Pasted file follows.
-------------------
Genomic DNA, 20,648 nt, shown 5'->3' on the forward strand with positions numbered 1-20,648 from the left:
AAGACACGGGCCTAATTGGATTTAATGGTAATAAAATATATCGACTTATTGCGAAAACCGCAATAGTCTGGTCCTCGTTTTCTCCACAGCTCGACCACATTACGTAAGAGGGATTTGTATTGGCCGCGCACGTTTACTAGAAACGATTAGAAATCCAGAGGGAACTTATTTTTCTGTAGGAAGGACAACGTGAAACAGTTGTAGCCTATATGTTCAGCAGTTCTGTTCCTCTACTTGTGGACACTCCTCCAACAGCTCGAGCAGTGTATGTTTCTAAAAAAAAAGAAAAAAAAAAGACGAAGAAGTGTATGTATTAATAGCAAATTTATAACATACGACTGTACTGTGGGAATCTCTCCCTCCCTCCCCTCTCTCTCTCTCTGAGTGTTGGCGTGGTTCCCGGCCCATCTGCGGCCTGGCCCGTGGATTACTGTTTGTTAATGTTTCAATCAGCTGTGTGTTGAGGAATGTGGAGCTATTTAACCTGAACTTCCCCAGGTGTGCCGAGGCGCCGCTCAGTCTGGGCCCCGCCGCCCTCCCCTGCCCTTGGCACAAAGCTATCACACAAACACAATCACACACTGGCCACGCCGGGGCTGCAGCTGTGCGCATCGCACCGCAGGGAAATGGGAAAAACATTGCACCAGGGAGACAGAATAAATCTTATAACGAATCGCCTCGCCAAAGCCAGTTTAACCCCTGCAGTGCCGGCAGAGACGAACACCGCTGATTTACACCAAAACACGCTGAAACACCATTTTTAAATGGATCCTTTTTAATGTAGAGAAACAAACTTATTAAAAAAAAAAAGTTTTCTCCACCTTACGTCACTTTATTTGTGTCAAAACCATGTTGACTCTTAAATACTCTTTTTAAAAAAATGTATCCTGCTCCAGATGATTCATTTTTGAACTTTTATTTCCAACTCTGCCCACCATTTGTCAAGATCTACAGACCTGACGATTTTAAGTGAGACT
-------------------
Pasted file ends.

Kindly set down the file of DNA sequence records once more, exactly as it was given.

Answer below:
Genomic DNA, 20,648 nt, shown 5'->3' on the forward strand with positions numbered 1-20,648 from the left:
AAGACACGGGCCTAATTGGATTTAATGGTAATAAAATATATCGACTTATTGCGAAAACCGCAATAGTCTGGTCCTCGTTTTCTCCACAGCTCGACCACATTACGTAAGAGGGATTTGTATTGGCCGCGCACGTTTACTAGAAACGATTAGAAATCCAGAGGGAACTTATTTTTCTGTAGGAAGGACAACGTGAAACAGTTGTAGCCTATATGTTCAGCAGTTCTGTTCCTCTACTTGTGGACACTCCTCCAACAGCTCGAGCAGTGTATGTTTCTAAAAAAAAAGAAAAAAAAAAGACGAAGAAGTGTATGTATTAATAGCAAATTTATAACATACGACTGTACTGTGGGAATCTCTCCCTCCCTCCCCTCTCTCTCTCTCTGAGTGTTGGCGTGGTTCCCGGCCCATCTGCGGCCTGGCCCGTGGATTACTGTTTGTTAATGTTTCAATCAGCTGTGTGTTGAGGAATGTGGAGCTATTTAACCTGAACTTCCCCAGGTGTGCCGAGGCGCCGCTCAGTCTGGGCCCCGCCGCCCTCCCCTGCCCTTGGCACAAAGCTATCACACAAACACAATCACACACTGGCCACGCCGGGGCTGCAGCTGTGCGCATCGCACCGCAGGGAAATGGGAAAAACATTGCACCAGGGAGACAGAATAAATCTTATAACGAATCGCCTCGCCAAAGCCAGTTTAACCCCTGCAGTGCCGGCAGAGACGAACACCGCTGATTTACACCAAAACACGCTGAAACACCATTTTTAAATGGATCCTTTTTAATGTAGAGAAACAAACTTATTAAAAAAAAAAAGTTTTCTCCACCTTACGTCACTTTATTTGTGTCAAAACCATGTTGACTCTTAAATACTCTTTTTAAAAAAATGTATCCTGCTCCAGATGATTCATTTTTGAACTTTTATTTCCAACTCTGCCCACCATTTGTCAAGATCTACAGACCTGACGATTTTAAGTGAGACT